King’s two bodies (MIDDLE AGES)

Medieval theory of divine authority of kings.

The king had two ‘bodies’, one of which was the ordinary mortal one, the other infused with the divine right to govern which marked off the monarch from other men.

Source:
E H Kantorowicz, The King’s Two Bodies (Princeton, 1957)

Background

The King’s Two Bodies is described by historian Paul Monod as “boldly conceived, meticulously researched, and beautifully written.” It attempts to show how a monarchical state developed out of Christian religious beliefs, specifically as articulated in mid-Tudor England. At that time, English legal doctrine saw the physical body of the ruler as joined to a “perfect, immutable and eternal body of the whole polity.” Kantorowicz then argues that this is a culmination of Catholic teachings about the body of Christ.[6]

Structure

The book is structured around an exploration of the numerous devices and technologies medieval theologians and lawyers developed to “defeat death” and “extend bodily existence far beyond carnal boundaries.”[2]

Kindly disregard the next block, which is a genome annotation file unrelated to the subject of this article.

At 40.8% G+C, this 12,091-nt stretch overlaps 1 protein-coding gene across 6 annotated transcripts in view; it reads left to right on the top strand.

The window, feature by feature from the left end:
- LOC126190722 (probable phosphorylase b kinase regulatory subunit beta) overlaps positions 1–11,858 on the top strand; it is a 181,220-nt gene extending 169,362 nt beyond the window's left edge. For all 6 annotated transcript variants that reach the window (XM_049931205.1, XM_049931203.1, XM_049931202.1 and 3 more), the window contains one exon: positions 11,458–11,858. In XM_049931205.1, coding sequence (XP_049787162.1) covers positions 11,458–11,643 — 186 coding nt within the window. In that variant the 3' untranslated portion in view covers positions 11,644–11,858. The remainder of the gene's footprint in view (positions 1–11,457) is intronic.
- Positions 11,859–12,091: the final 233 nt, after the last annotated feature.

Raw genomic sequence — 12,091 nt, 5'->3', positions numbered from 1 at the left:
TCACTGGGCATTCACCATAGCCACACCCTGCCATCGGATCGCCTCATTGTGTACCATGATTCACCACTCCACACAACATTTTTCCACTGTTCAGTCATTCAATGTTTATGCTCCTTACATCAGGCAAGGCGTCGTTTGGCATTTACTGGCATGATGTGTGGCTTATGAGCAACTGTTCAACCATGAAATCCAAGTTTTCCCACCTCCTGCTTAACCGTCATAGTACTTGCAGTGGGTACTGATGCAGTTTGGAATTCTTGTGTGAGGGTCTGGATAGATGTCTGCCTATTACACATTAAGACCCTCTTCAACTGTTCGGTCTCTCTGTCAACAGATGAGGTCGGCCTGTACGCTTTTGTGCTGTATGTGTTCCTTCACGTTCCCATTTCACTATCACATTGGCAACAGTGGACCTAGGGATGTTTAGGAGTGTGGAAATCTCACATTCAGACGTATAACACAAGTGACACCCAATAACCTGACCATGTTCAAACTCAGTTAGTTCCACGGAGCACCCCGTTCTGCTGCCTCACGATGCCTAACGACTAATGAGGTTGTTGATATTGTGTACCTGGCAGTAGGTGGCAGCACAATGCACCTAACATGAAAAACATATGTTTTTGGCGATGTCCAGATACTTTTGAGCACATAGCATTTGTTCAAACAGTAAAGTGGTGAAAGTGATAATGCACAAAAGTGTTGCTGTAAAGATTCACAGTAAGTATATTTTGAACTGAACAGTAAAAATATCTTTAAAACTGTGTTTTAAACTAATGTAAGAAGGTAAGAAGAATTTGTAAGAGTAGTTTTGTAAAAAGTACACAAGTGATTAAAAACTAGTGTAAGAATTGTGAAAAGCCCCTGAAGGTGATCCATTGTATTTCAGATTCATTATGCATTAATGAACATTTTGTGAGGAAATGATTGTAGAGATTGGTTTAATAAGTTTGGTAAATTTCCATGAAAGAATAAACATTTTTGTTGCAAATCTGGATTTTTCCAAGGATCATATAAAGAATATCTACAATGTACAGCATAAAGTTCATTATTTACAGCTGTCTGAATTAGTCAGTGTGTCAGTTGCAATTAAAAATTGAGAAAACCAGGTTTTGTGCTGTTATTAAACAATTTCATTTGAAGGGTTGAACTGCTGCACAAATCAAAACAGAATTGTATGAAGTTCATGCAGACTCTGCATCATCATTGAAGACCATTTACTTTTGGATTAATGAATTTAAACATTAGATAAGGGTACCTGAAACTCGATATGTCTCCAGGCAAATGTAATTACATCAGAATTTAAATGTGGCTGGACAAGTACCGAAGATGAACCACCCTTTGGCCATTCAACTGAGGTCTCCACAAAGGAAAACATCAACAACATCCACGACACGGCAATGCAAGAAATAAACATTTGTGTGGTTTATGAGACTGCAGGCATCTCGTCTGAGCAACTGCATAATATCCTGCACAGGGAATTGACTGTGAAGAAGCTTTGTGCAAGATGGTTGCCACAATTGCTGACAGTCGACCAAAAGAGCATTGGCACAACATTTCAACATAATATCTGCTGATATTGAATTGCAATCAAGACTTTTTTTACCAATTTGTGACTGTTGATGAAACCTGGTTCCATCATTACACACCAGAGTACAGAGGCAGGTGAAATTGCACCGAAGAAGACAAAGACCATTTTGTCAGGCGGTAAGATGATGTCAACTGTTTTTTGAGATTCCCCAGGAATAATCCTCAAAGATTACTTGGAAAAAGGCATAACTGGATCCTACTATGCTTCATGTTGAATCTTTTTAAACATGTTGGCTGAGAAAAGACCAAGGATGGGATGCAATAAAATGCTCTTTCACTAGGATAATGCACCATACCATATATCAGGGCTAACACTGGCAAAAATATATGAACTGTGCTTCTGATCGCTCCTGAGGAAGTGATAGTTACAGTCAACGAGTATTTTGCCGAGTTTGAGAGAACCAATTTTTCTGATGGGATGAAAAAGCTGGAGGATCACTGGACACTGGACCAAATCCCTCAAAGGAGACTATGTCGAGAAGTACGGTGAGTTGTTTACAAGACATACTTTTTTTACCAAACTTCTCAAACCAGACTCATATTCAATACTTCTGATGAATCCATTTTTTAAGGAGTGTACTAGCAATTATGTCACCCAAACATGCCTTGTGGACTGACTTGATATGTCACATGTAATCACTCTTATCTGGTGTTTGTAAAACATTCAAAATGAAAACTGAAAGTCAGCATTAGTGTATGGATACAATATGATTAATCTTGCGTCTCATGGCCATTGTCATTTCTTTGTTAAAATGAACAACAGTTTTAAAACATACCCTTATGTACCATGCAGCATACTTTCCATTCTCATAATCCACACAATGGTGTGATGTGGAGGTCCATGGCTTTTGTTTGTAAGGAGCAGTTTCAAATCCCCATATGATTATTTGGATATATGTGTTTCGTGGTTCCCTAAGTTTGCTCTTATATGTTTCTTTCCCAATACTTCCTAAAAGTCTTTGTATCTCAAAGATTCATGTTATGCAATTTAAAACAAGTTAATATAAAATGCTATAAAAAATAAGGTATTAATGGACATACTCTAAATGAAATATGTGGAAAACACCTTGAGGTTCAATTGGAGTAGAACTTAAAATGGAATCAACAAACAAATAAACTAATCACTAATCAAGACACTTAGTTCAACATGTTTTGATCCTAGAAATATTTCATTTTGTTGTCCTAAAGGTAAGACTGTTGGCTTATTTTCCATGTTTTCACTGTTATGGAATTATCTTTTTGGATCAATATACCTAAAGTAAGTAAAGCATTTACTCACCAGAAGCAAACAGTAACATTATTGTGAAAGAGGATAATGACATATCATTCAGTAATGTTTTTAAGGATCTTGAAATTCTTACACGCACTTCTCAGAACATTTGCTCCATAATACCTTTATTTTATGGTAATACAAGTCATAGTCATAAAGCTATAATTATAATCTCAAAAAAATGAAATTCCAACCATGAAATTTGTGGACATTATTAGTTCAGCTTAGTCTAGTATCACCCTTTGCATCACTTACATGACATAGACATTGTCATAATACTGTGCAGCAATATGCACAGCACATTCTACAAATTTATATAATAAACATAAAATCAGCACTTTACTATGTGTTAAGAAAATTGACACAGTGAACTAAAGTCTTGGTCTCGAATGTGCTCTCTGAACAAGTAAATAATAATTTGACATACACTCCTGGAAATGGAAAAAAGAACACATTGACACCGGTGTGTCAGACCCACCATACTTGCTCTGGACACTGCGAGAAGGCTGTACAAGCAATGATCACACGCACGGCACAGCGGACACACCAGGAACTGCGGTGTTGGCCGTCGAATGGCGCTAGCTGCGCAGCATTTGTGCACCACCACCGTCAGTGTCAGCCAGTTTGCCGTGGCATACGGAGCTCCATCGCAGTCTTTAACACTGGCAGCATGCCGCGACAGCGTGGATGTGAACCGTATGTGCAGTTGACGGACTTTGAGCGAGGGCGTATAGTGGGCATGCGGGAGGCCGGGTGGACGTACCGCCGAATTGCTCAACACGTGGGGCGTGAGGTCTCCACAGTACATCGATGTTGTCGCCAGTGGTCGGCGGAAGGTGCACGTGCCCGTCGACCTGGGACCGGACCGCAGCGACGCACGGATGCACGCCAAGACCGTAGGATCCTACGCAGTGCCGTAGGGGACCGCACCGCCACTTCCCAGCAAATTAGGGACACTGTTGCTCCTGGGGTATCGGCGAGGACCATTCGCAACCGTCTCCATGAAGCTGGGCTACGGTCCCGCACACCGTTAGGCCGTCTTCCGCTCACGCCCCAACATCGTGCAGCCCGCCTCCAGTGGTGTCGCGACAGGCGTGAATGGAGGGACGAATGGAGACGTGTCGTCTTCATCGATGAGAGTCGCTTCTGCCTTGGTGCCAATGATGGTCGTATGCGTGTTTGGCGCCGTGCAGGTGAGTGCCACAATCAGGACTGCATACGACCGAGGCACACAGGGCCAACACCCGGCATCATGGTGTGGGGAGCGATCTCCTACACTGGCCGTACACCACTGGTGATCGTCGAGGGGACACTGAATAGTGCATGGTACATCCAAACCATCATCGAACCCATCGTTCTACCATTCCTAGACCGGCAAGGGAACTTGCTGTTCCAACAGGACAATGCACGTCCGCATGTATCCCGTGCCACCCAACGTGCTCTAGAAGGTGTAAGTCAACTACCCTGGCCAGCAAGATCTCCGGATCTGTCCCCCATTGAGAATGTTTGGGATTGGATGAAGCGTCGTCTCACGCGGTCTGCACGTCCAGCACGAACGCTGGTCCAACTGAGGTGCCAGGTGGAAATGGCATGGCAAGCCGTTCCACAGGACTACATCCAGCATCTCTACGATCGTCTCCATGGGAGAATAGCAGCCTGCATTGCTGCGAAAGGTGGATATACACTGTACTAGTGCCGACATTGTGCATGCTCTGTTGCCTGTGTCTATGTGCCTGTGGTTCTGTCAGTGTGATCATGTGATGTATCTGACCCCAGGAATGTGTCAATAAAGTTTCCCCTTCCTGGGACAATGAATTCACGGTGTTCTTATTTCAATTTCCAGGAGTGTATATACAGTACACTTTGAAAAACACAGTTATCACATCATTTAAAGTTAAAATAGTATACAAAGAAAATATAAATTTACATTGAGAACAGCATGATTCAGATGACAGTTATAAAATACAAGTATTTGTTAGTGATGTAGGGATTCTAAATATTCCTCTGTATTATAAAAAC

Kantorowicz’s magnum opus does not follow a linear or chronological structure. Some scholars have said it is “free-minded and unsystematic,” like “a happy society of fairies and spiders had come together to weave a learned web.”[7] It begins with an introduction to the theme of the King’s “two bodies” as found in the reports of Edward Plowden, an Elizabethan jurist. It then revisits the appearance of the same ideas as developed by Shakespeare in King Richard II. The problem and its horizon of enquiry has now been established for the reader: what makes the “juridical fiction” of the symbolic body of the king possible?[8]

The author’s excavation of these threads was not without controversy. Among Edmund Plowden’s Reports, for instance, was a dispute over whether or not King Edward VI held the duchy of Lancaster as private property, or whether it belonged to the crown. The lawyer’s argued the latter: